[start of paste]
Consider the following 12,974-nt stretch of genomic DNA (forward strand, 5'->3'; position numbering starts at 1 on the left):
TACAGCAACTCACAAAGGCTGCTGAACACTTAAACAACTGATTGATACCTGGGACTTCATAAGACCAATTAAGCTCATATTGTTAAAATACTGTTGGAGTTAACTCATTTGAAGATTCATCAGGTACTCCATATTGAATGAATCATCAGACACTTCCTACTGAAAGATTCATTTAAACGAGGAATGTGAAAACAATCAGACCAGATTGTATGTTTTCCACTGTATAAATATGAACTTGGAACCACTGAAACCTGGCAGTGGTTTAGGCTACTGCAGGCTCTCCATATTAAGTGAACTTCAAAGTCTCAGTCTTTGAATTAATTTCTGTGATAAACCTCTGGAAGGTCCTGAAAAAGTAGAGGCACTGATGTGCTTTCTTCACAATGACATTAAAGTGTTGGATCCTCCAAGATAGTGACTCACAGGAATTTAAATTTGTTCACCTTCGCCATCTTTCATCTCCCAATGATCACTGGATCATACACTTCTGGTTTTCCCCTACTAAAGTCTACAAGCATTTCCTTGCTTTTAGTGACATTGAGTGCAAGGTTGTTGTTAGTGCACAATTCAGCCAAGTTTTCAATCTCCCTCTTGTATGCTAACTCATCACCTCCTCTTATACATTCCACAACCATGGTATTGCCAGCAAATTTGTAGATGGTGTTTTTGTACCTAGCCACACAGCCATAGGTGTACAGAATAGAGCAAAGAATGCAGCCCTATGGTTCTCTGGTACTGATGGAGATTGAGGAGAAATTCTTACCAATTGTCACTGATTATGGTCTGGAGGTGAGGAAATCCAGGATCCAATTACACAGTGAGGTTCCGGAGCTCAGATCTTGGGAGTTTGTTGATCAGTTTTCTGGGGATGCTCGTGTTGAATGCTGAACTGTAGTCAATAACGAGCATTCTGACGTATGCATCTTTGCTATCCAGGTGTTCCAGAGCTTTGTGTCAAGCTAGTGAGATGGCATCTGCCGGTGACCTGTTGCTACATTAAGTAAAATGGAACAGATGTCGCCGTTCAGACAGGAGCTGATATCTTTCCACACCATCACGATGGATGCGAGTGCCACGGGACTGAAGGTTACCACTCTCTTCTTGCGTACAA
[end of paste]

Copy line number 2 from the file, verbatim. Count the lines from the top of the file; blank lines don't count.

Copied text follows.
TACAGCAACTCACAAAGGCTGCTGAACACTTAAACAACTGATTGATACCTGGGACTTCATAAGACCAATTAAGCTCATATTGTTAAAATACTGTTGGAGTTAACTCATTTGAAGATTCATCAGGTACTCCATATTGAATGAATCATCAGACACTTCCTACTGAAAGATTCATTTAAACGAGGAATGTGAAAACAATCAGACCAGATTGTATGTTTTCCACTGTATAAATATGAACTTGGAACCACTGAAACCTGGCAGTGGTTTAGGCTACTGCAGGCTCTCCATATTAAGTGAACTTCAAAGTCTCAGTCTTTGAATTAATTTCTGTGATAAACCTCTGGAAGGTCCTGAAAAAGTAGAGGCACTGATGTGCTTTCTTCACAATGACATTAAAGTGTTGGATCCTCCAAGATAGTGACTCACAGGAATTTAAATTTGTTCACCTTCGCCATCTTTCATCTCCCAATGATCACTGGATCATACACTTCTGGTTTTCCCCTACTAAAGTCTACAAGCATTTCCTTGCTTTTAGTGACATTGAGTGCAAGGTTGTTGTTAGTGCACAATTCAGCCAAGTTTTCAATCTCCCTCTTGTATGCTAACTCATCACCTCCTCTTATACATTCCACAACCATGGTATTGCCAGCAAATTTGTAGATGGTGTTTTTGTACCTAGCCACACAGCCATAGGTGTACAGAATAGAGCAAAGAATGCAGCCCTATGGTTCTCTGGTACTGATGGAGATTGAGGAGAAATTCTTACCAATTGTCACTGATTATGGTCTGGAGGTGAGGAAATCCAGGATCCAATTACACAGTGAGGTTCCGGAGCTCAGATCTTGGGAGTTTGTTGATCAGTTTTCTGGGGATGCTCGTGTTGAATGCTGAACTGTAGTCAATAACGAGCATTCTGACGTATGCATCTTTGCTATCCAGGTGTTCCAGAGCTTTGTGTCAAGCTAGTGAGATGGCATCTGCCGGTGACCTGTTGCTACATTAAGTAAAATGGAACAGATGTCGCCGTTCAGACAGGAGCTGATATCTTTCCACACCATCACGATGGATGCGAGTGCCACGGGACTGAAGGTTACCACTCTCTTCTTGCGTACAA